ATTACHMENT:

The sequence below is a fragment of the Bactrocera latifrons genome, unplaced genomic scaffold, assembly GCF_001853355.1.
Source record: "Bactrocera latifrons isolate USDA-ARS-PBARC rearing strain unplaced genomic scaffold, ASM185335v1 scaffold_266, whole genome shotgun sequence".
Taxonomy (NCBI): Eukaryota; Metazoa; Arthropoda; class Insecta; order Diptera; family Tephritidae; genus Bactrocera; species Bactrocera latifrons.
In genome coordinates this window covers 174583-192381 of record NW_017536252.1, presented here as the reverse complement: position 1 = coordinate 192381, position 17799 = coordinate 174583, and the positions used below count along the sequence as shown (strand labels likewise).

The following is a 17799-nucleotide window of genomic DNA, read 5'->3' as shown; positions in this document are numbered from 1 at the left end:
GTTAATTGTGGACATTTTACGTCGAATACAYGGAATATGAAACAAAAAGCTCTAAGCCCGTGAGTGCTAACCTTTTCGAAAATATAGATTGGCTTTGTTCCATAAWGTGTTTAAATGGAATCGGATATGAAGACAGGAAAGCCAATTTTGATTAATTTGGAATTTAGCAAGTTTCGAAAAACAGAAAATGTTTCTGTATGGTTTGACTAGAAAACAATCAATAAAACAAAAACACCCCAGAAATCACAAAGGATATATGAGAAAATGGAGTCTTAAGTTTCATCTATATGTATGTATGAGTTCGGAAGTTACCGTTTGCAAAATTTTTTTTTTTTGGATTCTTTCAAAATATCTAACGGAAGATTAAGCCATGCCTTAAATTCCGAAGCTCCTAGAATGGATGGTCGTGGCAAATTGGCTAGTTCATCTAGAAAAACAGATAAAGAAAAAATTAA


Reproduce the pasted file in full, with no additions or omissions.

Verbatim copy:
The sequence below is a fragment of the Bactrocera latifrons genome, unplaced genomic scaffold, assembly GCF_001853355.1.
Source record: "Bactrocera latifrons isolate USDA-ARS-PBARC rearing strain unplaced genomic scaffold, ASM185335v1 scaffold_266, whole genome shotgun sequence".
Taxonomy (NCBI): Eukaryota; Metazoa; Arthropoda; class Insecta; order Diptera; family Tephritidae; genus Bactrocera; species Bactrocera latifrons.
In genome coordinates this window covers 174583-192381 of record NW_017536252.1, presented here as the reverse complement: position 1 = coordinate 192381, position 17799 = coordinate 174583, and the positions used below count along the sequence as shown (strand labels likewise).

The following is a 17799-nucleotide window of genomic DNA, read 5'->3' as shown; positions in this document are numbered from 1 at the left end:
GTTAATTGTGGACATTTTACGTCGAATACAYGGAATATGAAACAAAAAGCTCTAAGCCCGTGAGTGCTAACCTTTTCGAAAATATAGATTGGCTTTGTTCCATAAWGTGTTTAAATGGAATCGGATATGAAGACAGGAAAGCCAATTTTGATTAATTTGGAATTTAGCAAGTTTCGAAAAACAGAAAATGTTTCTGTATGGTTTGACTAGAAAACAATCAATAAAACAAAAACACCCCAGAAATCACAAAGGATATATGAGAAAATGGAGTCTTAAGTTTCATCTATATGTATGTATGAGTTCGGAAGTTACCGTTTGCAAAATTTTTTTTTTTTGGATTCTTTCAAAATATCTAACGGAAGATTAAGCCATGCCTTAAATTCCGAAGCTCCTAGAATGGATGGTCGTGGCAAATTGGCTAGTTCATCTAGAAAAACAGATAAAGAAAAAATTAA